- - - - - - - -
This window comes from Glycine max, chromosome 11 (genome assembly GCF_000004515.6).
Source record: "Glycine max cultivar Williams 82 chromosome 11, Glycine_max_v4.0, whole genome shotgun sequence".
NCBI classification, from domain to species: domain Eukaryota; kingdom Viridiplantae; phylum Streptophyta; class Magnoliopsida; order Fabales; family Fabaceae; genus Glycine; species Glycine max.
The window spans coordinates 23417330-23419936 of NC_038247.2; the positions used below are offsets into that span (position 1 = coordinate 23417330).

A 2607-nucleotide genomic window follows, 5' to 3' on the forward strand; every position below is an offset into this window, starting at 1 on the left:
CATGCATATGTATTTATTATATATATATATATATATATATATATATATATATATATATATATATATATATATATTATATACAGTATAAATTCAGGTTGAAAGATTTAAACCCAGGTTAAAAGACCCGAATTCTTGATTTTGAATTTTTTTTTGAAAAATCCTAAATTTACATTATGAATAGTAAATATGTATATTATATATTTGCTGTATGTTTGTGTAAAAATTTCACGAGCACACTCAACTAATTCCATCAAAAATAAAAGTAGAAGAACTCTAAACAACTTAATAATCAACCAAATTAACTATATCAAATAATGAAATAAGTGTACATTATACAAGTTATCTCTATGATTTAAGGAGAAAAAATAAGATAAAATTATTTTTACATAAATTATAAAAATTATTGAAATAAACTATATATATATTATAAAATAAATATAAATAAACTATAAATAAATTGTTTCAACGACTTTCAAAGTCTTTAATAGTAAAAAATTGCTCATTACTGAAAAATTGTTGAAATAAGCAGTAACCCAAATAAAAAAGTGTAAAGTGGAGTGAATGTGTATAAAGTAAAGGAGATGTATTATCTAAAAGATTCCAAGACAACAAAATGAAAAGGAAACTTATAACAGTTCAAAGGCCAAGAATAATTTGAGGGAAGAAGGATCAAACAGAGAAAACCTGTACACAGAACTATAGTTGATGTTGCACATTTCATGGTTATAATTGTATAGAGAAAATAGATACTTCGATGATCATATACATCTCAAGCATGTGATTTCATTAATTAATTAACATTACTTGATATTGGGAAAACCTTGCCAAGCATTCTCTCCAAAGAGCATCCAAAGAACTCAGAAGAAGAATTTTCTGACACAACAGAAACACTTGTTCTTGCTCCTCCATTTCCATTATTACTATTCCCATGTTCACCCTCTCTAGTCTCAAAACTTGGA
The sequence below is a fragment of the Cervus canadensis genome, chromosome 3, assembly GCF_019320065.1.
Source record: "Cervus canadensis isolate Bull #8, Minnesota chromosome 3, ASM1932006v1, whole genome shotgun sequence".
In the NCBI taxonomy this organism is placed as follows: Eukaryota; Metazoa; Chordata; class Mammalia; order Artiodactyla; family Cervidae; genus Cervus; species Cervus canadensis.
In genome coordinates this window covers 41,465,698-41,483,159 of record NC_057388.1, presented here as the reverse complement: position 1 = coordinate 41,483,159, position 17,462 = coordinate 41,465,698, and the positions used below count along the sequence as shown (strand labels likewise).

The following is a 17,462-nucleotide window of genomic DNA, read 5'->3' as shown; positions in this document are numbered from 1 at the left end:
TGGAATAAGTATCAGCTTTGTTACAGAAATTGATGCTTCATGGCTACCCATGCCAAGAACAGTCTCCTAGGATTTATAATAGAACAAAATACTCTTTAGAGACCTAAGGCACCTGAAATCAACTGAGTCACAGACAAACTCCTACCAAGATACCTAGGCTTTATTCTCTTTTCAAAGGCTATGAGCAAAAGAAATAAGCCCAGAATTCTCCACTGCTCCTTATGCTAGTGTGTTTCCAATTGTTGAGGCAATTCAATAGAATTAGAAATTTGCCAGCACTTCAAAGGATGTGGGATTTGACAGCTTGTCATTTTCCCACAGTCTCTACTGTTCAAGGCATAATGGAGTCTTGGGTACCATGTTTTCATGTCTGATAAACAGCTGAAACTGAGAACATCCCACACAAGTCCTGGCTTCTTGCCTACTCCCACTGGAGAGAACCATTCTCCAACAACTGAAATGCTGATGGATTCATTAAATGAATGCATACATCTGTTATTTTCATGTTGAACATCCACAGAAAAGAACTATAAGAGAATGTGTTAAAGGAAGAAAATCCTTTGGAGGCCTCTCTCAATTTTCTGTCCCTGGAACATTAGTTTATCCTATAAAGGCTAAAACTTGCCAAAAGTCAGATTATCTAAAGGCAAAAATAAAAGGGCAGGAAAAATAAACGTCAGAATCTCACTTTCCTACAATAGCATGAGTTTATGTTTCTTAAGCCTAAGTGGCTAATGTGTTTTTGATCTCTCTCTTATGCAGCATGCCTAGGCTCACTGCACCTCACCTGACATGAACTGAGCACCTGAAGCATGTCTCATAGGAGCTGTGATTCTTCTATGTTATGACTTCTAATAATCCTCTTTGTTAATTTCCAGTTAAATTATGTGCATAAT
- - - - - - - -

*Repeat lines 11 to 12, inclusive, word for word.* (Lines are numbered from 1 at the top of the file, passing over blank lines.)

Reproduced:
The following is a 17,462-nucleotide window of genomic DNA, read 5'->3' as shown; positions in this document are numbered from 1 at the left end:
TGGAATAAGTATCAGCTTTGTTACAGAAATTGATGCTTCATGGCTACCCATGCCAAGAACAGTCTCCTAGGATTTATAATAGAACAAAATACTCTTTAGAGACCTAAGGCACCTGAAATCAACTGAGTCACAGACAAACTCCTACCAAGATACCTAGGCTTTATTCTCTTTTCAAAGGCTATGAGCAAAAGAAATAAGCCCAGAATTCTCCACTGCTCCTTATGCTAGTGTGTTTCCAATTGTTGAGGCAATTCAATAGAATTAGAAATTTGCCAGCACTTCAAAGGATGTGGGATTTGACAGCTTGTCATTTTCCCACAGTCTCTACTGTTCAAGGCATAATGGAGTCTTGGGTACCATGTTTTCATGTCTGATAAACAGCTGAAACTGAGAACATCCCACACAAGTCCTGGCTTCTTGCCTACTCCCACTGGAGAGAACCATTCTCCAACAACTGAAATGCTGATGGATTCATTAAATGAATGCATACATCTGTTATTTTCATGTTGAACATCCACAGAAAAGAACTATAAGAGAATGTGTTAAAGGAAGAAAATCCTTTGGAGGCCTCTCTCAATTTTCTGTCCCTGGAACATTAGTTTATCCTATAAAGGCTAAAACTTGCCAAAAGTCAGATTATCTAAAGGCAAAAATAAAAGGGCAGGAAAAATAAACGTCAGAATCTCACTTTCCTACAATAGCATGAGTTTATGTTTCTTAAGCCTAAGTGGCTAATGTGTTTTTGATCTCTCTCTTATGCAGCATGCCTAGGCTCACTGCACCTCACCTGACATGAACTGAGCACCTGAAGCATGTCTCATAGGAGCTGTGATTCTTCTATGTTATGACTTCTAATAATCCTCTTTGTTAATTTCCAGTTAAATTATGTGCATAAT